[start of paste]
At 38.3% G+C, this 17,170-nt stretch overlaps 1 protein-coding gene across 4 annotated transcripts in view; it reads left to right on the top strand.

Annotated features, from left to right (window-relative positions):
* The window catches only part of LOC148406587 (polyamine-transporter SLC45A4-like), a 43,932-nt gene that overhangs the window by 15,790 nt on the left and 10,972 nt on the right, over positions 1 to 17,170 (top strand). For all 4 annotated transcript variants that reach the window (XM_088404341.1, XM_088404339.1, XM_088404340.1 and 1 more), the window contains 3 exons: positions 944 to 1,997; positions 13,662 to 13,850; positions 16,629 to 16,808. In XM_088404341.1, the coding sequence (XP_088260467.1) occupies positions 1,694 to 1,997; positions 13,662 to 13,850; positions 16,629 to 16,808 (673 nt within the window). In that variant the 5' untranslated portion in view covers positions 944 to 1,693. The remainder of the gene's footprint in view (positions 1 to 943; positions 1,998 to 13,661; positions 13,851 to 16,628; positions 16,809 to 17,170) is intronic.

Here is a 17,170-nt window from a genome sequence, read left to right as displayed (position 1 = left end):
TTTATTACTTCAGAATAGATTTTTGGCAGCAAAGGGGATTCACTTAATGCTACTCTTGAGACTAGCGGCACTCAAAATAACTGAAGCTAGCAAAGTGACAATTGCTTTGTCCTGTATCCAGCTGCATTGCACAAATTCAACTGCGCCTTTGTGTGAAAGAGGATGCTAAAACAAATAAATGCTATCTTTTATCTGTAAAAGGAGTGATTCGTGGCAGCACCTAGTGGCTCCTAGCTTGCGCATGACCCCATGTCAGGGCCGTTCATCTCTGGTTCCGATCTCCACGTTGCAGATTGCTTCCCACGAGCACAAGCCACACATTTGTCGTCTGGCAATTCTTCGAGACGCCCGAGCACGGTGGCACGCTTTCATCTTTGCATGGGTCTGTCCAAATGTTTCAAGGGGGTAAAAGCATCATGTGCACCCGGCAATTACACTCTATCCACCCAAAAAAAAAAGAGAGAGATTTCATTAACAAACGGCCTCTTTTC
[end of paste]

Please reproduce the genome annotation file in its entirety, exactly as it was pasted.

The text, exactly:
At 38.3% G+C, this 17,170-nt stretch overlaps 1 protein-coding gene across 4 annotated transcripts in view; it reads left to right on the top strand.

Annotated features, from left to right (window-relative positions):
* The window catches only part of LOC148406587 (polyamine-transporter SLC45A4-like), a 43,932-nt gene that overhangs the window by 15,790 nt on the left and 10,972 nt on the right, over positions 1 to 17,170 (top strand). For all 4 annotated transcript variants that reach the window (XM_088404341.1, XM_088404339.1, XM_088404340.1 and 1 more), the window contains 3 exons: positions 944 to 1,997; positions 13,662 to 13,850; positions 16,629 to 16,808. In XM_088404341.1, the coding sequence (XP_088260467.1) occupies positions 1,694 to 1,997; positions 13,662 to 13,850; positions 16,629 to 16,808 (673 nt within the window). In that variant the 5' untranslated portion in view covers positions 944 to 1,693. The remainder of the gene's footprint in view (positions 1 to 943; positions 1,998 to 13,661; positions 13,851 to 16,628; positions 16,809 to 17,170) is intronic.

Here is a 17,170-nt window from a genome sequence, read left to right as displayed (position 1 = left end):
TTTATTACTTCAGAATAGATTTTTGGCAGCAAAGGGGATTCACTTAATGCTACTCTTGAGACTAGCGGCACTCAAAATAACTGAAGCTAGCAAAGTGACAATTGCTTTGTCCTGTATCCAGCTGCATTGCACAAATTCAACTGCGCCTTTGTGTGAAAGAGGATGCTAAAACAAATAAATGCTATCTTTTATCTGTAAAAGGAGTGATTCGTGGCAGCACCTAGTGGCTCCTAGCTTGCGCATGACCCCATGTCAGGGCCGTTCATCTCTGGTTCCGATCTCCACGTTGCAGATTGCTTCCCACGAGCACAAGCCACACATTTGTCGTCTGGCAATTCTTCGAGACGCCCGAGCACGGTGGCACGCTTTCATCTTTGCATGGGTCTGTCCAAATGTTTCAAGGGGGTAAAAGCATCATGTGCACCCGGCAATTACACTCTATCCACCCAAAAAAAAAAGAGAGAGATTTCATTAACAAACGGCCTCTTTTC